The next day was dry again but only sunny for a very short period of time. We walked mostly on soft sand, our muscles worked hard and we yearned for harder surfaces to walk on. Manby, Alder and two unnamed streams were all too deep and fierce to wade. Four times we inflated Ricardo’s packraft, he first crossed with his backpack, then with Salomé’s backpack and finally came back to pick up Salomé. Even though this is slow, it is still faster than inflating both boats. When we found non-brackish water one mile shy of our 15 miles daily goal, we stopped for the night. Close to the water was a beautiful mossy forest where we could set up camp for the night. We knew that it would be buggy again, but walking with a lot of water did not seem appealing. We made a fire again that we enjoyed while eating a delicious polenta with peppers. As expected our tent filled with mosquitoes making for another hard night.

We tried to find animal trails in the forest to escape the next 8 miles of walking on a tricky beach but could not find any good one. There are many different kinds of rocky beaches, some much harder than others. This one was of the hard kind, tennis ball sized boulder piles, round and unstable: we stumbled more than walked. Ricardo lost his balance and fell. He pinched his right foot against a rock leaving him with a large bruise. We worried that he could have broken his foot but decide to continue as it did not hurt him too much. We monitored the injury at every stop for swelling and increased pain. Our progress on these beaches was painfully slow. We however got to see the Malaspina Glacier twice, once when we paddle the lake at its southern outlet, a lake filled with dark icebergs and a second time in a much more surprising way. We suddenly saw large trees with trunks on a cliff that have grown in “S” shapes. We then noticed that the cliff was dripping. The forest is growing directly on the glacier, with very little soil on it! Every time the glacier moves, the trees readapt to grow up towards the sun leaving them with crooked trunks.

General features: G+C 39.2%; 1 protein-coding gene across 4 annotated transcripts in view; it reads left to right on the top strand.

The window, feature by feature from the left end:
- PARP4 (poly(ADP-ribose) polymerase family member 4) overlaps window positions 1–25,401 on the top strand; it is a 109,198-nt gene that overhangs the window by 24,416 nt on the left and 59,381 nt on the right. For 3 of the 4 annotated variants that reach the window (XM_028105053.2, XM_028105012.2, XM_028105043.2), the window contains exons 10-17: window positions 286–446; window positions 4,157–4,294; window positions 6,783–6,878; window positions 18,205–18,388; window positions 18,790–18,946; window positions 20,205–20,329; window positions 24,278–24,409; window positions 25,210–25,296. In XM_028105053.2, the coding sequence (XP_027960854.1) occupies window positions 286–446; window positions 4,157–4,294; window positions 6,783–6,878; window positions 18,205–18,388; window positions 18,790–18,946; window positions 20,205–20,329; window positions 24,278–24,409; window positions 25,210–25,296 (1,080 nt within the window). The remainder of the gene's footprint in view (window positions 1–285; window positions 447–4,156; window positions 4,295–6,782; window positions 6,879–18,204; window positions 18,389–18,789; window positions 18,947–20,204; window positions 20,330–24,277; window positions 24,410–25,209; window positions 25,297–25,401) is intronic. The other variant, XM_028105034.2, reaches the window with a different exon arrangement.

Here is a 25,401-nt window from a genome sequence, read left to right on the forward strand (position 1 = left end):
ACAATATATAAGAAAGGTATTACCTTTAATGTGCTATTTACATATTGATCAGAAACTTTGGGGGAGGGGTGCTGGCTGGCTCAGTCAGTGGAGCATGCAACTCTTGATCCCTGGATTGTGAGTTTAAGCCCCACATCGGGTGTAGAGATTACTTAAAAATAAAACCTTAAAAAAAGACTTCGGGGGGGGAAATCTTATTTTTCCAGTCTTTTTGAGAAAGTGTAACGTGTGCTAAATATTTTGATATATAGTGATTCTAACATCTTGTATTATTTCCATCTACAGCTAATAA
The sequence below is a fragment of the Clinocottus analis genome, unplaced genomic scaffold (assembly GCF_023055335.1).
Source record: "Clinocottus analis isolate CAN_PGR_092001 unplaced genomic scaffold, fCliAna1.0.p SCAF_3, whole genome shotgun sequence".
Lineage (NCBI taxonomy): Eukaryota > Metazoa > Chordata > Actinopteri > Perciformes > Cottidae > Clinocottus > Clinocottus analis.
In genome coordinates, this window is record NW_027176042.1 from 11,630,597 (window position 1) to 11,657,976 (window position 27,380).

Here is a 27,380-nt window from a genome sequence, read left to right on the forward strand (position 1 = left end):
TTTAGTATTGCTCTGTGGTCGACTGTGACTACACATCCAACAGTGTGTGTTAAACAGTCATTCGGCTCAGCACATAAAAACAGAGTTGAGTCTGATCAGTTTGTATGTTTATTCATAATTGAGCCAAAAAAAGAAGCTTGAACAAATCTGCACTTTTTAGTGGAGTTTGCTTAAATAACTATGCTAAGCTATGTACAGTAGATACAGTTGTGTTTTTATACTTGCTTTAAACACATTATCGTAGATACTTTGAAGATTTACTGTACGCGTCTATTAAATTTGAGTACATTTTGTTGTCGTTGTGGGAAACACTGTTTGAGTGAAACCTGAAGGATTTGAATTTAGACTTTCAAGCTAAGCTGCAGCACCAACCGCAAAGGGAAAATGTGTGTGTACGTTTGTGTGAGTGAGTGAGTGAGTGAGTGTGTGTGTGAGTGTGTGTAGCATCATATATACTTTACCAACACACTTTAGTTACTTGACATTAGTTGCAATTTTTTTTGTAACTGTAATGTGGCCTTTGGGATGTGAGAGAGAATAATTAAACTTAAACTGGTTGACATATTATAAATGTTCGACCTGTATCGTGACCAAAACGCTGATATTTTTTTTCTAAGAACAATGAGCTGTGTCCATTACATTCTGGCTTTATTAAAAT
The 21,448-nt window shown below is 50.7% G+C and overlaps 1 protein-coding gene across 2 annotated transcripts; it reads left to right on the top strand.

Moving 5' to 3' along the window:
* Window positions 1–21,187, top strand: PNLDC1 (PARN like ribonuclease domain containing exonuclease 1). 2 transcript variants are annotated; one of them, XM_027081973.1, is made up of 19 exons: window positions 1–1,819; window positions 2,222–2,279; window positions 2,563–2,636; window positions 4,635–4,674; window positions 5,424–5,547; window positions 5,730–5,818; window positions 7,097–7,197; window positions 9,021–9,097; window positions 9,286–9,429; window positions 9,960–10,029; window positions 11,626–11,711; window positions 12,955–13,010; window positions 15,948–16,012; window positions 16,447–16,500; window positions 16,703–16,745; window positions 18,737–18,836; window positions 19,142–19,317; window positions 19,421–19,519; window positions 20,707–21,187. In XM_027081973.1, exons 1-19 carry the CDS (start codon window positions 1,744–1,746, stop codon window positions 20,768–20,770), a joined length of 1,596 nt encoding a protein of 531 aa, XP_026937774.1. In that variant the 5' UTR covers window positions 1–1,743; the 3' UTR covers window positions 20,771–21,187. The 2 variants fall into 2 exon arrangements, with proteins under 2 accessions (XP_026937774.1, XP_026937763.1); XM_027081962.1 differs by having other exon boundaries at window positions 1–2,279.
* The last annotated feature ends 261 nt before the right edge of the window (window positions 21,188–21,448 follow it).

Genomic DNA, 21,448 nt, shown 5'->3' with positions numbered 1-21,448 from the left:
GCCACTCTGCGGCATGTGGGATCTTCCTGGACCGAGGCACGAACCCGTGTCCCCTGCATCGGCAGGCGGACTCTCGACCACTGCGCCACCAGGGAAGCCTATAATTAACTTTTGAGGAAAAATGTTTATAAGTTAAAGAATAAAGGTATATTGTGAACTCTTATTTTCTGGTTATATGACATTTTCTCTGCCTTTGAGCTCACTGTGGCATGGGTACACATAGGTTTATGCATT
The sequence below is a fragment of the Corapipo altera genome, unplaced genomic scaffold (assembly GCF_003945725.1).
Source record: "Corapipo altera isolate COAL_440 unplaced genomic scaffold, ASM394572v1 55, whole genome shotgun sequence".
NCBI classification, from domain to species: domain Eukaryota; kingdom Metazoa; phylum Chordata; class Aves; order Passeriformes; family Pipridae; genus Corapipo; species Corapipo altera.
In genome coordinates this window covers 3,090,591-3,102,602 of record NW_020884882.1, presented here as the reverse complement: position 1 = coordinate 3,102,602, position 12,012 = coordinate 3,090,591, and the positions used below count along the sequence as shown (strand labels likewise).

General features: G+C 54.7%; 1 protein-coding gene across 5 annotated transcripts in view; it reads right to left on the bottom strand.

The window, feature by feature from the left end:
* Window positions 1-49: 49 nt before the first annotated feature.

In this area maps (most of them drawn 60 years ago) are pretty useless. The coast line in the Outer Coast and Lost Coast as well as the rivers have changed so much. The rivers flow into the sea miles away from the spot indicated in the map. Glaciers have receded so much, and even the coast line has moved by up to a mile. Usually, we rely on much more recent satellite imagery, but we also got some surprises! In those moments we rely on satellite imagery. But for this section even the satellite imagery (at most 2 years old) that we use is inaccurate.

The biggest crossing of this section was the one of Fountain Stream – which actually feels more like a river than a “stream”. From a mile away we saw large, dark standing waves in the ocean, and a mile long brown streak stretching as far as we could see. We were nervous about this beast but upon getting closer we found a wide calm area that was easy to paddle across but required bushwhacking on the other side through a very dense alder forest full of devils club. Once we bushwhacked past the outlet, we realized that our satellite imagery was completely outdated and that there was now a long dead river arm making it impossible to reach the beach and escape this tricky forest. We tried to walk on its shore but it got steeper and steeper and was increasingly obstructed by fallen trees. We had to inflate our boats again, a hard blow as it was getting late and we were looking forward to rest and dinner. Once across and having walked another mile, we realized that the clear stream from which we wanted to gather water for our dinner and to drink was now flowing into this dead river arm, out of our reach and most likely brackish. It was 9 pm when we decided to walk another 5 miles to get to the next source of drinking water. Luckily, we were able to get there by 11pm without using our headlamps!